Beauty – Cosmetics and Skincare
Every female out there knows to plan their beauty/skincare shopping list before heading to Japan.
1. Matsumoto Kiyoshi (or Matsukiyo in short)
What to expect: It’s impossible to talk about beauty products in Japan without mentioning the no.1 place to visit – drug stores. Amongst the numerous drug stores around Tokyo, Matsumoto Kiyoshi is one of the largest chain stores (Kokumin is another major chain) with so many outlets that it’s practically impossible to miss. Just look out for their trademark blue, yellow and white shop front. You can find popular Japanese brands such as Canmake, Majorlica, Kate and more in the stores. They also sell snacks, drinks and medicine so if you ever need a bottle of water, you know where to go!
#HHWT Tip: Japanese drugstores can be daunting especially if you’re new to Japanese beauty products. Before your trip, we recommend doing loads of research and be careful not to cave to impulsive buys!
Opening hours: Shibuya Part 1 – 24hours
Address: Part 1 – 22-3 Udagawa-cho, Shibuya-ku, Tokyo (There are other outlets at Asakusa, Shinjuku, Akihabara, etc)
How to get there: Alight at Shibuya station and exit via the Hachiko exit. Walk straight till you see Hachiko on your left, turn right and walk straight till you reach QFront (at the start of Inokashira Dori).Cross the street and the outlet will be on your right.
What to expect: @Cosme is Japan’s largest cosmetics and beauty web portal. When you visit their physical storefront, be prepared to be wowed by the range of products available,including things you’ve never thought you’d need, like eyelash lotion 😛 Their flagship store is in Shinjuku Station, with 4 other outlets at convenient locations such as Shibuya, Ginza, Ueno and Ikebukuro.
What we love about Cosme is also that they have testers for almost every product, including sinks to try out facial cleansers! There are also certain items that are marked based on how popular they are in the @Cosme web portal, so you can try out products that are highly-rated by users.
Opening hours: 1100 to 2200 (Mon to Fri),1030 – 2200 (Sat, Sun, PH)
Address: Lumine Est Shinjuku B2, 3-38-1 Shinjuku, Shinjuku-ku, Tokyo
How to get there: Alight at Shinjuku Station and take the east exit to Lumine Est.
More info: Details on the other outlets can be found here – but do note that it’s in Japanese (just hit the translate button if you’re on Chrome).
3. Ranking Ranqueen
What to expect: Overwhelmed by choice? If you can’t find your way around Japanese cosmetics, visit Ranking and Ranqueen, where products are categorized and ranked based on their popularity. Only the top three to five items in each category are stocked, so be assured that whatever you pick is gonna be a winner!
Opening hours: 1000 – 2300 (daily)
Address: Jiyugaoka 1-30-1, Meguro-ku, Tokyo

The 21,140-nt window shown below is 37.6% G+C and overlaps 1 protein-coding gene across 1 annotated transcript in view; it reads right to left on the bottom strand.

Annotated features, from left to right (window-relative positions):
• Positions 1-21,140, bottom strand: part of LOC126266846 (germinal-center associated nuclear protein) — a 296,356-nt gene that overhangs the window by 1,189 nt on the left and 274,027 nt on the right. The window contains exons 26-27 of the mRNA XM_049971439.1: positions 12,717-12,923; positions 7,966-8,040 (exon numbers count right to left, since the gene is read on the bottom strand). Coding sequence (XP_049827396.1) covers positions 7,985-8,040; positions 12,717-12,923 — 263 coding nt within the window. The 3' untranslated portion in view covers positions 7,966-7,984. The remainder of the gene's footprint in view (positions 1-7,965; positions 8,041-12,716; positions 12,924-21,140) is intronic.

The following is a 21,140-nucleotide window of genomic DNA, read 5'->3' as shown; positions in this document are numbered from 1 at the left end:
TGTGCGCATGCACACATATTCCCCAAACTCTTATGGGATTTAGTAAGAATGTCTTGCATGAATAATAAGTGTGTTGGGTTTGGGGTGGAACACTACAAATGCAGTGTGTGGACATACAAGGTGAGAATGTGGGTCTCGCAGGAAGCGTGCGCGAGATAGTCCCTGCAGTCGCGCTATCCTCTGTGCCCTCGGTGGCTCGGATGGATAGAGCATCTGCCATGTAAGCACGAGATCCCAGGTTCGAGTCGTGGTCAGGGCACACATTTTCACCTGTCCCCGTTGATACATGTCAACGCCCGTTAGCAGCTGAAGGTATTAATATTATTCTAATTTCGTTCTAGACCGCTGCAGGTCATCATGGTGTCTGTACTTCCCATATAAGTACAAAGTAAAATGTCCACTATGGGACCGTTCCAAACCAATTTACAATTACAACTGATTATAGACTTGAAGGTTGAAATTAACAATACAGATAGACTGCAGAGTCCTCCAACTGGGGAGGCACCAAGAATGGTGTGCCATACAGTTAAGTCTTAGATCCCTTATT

How to get there: Alight at JR Jiyugaoka Station. It’s located within the station.
Arts and Crafts
Paper, pens, stickers, craft materials… Everything you’ll need for the perfect DIY card or scrapbook! Even if you’re not huge on arts and crafts, it’s worth visiting these places for a glimpse into the Japanese love for gorgeously crafted goods and packaging.
1. Ito-ya, Ginza
What to expect: A paradise for stationery lovers – if you love your washi paper (traditional Japanese paper), pens and all things related to crafts, we have found the place to be. Think Willy Wonka but a pen factory instead. The only downside is that it’s a little on the pricey end, so you may want to do your browsing here and perhaps purchase it at Tokyu Hands instead.
Opening hours: Mon to Sat, 1000 – 2100
Address: Yubinbango104-0061, 2-7-15 Ginza, Chuo 104-0061, Tokyo
How to get there: Take the Hibiya, Marunouchi or Ginza Subway Lines to Ginza Station. Take exit A13 and walk straight. Turn right at the traffic light then left at the first street. Walk down the street and Ito-ya will be at the right side.
More info: Check out the full floor guide
2. Tokyu Hands and Loft
What to expect: Yes, Tokyu Hands and Loft make another appearance in the arts and crafts section even though we’ve covered it earlier under novelty items, because we just can’t talk about stationery and crafts without mentioning these two stores!
While Ito-ya is like the luxury store for stationery, Tokyu Hands and Loft are where you can get your daily supply of craft materials and stationery. The prices are definitely lower in these two outlets so we’ll definitely recommend purchasing your stationery here.
Ah, luxury goods. We hear our wallets crying for mercy.
1. Chuo Dori, Ginza
What to expect: Ginza is synonymous with luxury shopping and Chuo Dori is the main upmarket shopping district in Tokyo. The streets are lined with high-end stores such Chanel, Burberry, Prada and even the famous French departmental store – Printemps, alongside well-established Japanese labels! If you’re shopping for jewelry, Mikimoto is a must visit. Don’t forget to check out Maison Hermes (departmental store) as there are merchandise exclusive to Japan only!
#HHWT Tip: We recommend heading there during the weekends to experience Hokosha Tengoku (or Pedestrian’s Paradise) when roads are closed off from vehicles (1200 to 1700) to make it more comfortable for shoppers to move about!
Opening hours: Dependant on the various shops and malls
Address: Chuo Dori, Ginza, Chuo, Tokyo
How to get there: Take the Hibiya, Marunouchi or Ginza Subway Lines to Ginza Station (Exit A13 to Chuo Dori & Mikimoto, Exit B6 to Maison Hermes).
2. Omotesando, Harajuku
What to expect: As if there’re not enough reasons for you to visit Omotesando already! This tree lined street is sometimes referred to as ‘Tokyo’s Champs-Elysees, for a very good reason. Filled with a multitude of fashion flagship stores and luxury boutiques, if you’re hunting down that exclusive branded product, you have to visit Omotesando. Check out our guide to Harajuku to find out more on this trendy, upscale area and what to do/eat in the area!
Opening hours: Various
Address: 4-12-10 Jingumae, Shibuya, Tokyo 150-0001, Japan
How to get there: Take the Chiyoda, Ginza or Hanzomon Subway Lines to Omotesando Station (Exit A1/ A2).
If you think that’s all to our ultimate shopping guide, then you’re definitely wrong. There’s just so much more to Japan that we simply can’t cover in an article!